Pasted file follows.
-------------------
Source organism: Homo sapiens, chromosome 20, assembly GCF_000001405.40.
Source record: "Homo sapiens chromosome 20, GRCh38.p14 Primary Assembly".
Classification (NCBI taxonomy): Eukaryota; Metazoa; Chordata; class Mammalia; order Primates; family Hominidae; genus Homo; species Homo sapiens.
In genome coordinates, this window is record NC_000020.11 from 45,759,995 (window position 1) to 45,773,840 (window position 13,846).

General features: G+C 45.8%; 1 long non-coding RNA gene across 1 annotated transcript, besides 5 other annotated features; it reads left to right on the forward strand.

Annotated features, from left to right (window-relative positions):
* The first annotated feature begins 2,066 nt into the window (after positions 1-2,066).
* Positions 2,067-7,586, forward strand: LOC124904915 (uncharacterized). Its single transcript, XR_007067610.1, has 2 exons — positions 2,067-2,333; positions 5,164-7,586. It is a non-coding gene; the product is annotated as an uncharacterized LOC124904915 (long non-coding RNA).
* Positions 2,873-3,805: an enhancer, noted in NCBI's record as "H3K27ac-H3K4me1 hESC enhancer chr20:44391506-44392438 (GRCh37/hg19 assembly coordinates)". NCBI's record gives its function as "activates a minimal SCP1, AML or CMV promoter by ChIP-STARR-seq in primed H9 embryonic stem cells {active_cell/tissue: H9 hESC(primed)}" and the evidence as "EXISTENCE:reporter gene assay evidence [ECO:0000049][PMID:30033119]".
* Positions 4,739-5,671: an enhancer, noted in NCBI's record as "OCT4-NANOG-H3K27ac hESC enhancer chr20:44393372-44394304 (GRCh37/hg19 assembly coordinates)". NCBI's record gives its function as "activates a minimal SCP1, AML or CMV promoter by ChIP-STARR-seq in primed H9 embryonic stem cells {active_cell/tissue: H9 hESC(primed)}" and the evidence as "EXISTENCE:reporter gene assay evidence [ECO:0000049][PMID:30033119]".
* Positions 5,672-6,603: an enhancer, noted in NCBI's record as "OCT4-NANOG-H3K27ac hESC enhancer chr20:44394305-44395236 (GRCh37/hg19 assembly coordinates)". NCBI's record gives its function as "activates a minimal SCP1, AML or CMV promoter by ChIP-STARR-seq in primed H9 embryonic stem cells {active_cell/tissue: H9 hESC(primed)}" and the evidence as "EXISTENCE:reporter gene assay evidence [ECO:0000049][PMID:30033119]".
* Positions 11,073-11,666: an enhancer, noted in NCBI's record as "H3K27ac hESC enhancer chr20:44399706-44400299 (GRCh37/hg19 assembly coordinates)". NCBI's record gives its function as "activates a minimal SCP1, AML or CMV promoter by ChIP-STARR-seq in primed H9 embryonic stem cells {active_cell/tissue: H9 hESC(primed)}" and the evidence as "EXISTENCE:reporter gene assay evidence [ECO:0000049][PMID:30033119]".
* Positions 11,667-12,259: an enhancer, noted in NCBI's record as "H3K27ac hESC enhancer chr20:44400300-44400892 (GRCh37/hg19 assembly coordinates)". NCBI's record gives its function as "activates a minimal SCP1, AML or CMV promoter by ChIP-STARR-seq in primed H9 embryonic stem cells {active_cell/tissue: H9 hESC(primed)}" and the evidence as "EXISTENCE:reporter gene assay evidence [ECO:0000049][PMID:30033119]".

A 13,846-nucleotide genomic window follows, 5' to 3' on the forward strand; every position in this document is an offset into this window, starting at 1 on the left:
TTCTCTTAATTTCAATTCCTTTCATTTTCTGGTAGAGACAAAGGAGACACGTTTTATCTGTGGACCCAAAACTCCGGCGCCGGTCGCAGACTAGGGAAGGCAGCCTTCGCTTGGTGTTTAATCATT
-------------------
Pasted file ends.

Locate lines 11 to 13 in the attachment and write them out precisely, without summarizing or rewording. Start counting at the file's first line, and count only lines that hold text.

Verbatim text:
* Positions 5,672-6,603: an enhancer, noted in NCBI's record as "OCT4-NANOG-H3K27ac hESC enhancer chr20:44394305-44395236 (GRCh37/hg19 assembly coordinates)". NCBI's record gives its function as "activates a minimal SCP1, AML or CMV promoter by ChIP-STARR-seq in primed H9 embryonic stem cells {active_cell/tissue: H9 hESC(primed)}" and the evidence as "EXISTENCE:reporter gene assay evidence [ECO:0000049][PMID:30033119]".
* Positions 11,073-11,666: an enhancer, noted in NCBI's record as "H3K27ac hESC enhancer chr20:44399706-44400299 (GRCh37/hg19 assembly coordinates)". NCBI's record gives its function as "activates a minimal SCP1, AML or CMV promoter by ChIP-STARR-seq in primed H9 embryonic stem cells {active_cell/tissue: H9 hESC(primed)}" and the evidence as "EXISTENCE:reporter gene assay evidence [ECO:0000049][PMID:30033119]".
* Positions 11,667-12,259: an enhancer, noted in NCBI's record as "H3K27ac hESC enhancer chr20:44400300-44400892 (GRCh37/hg19 assembly coordinates)". NCBI's record gives its function as "activates a minimal SCP1, AML or CMV promoter by ChIP-STARR-seq in primed H9 embryonic stem cells {active_cell/tissue: H9 hESC(primed)}" and the evidence as "EXISTENCE:reporter gene assay evidence [ECO:0000049][PMID:30033119]".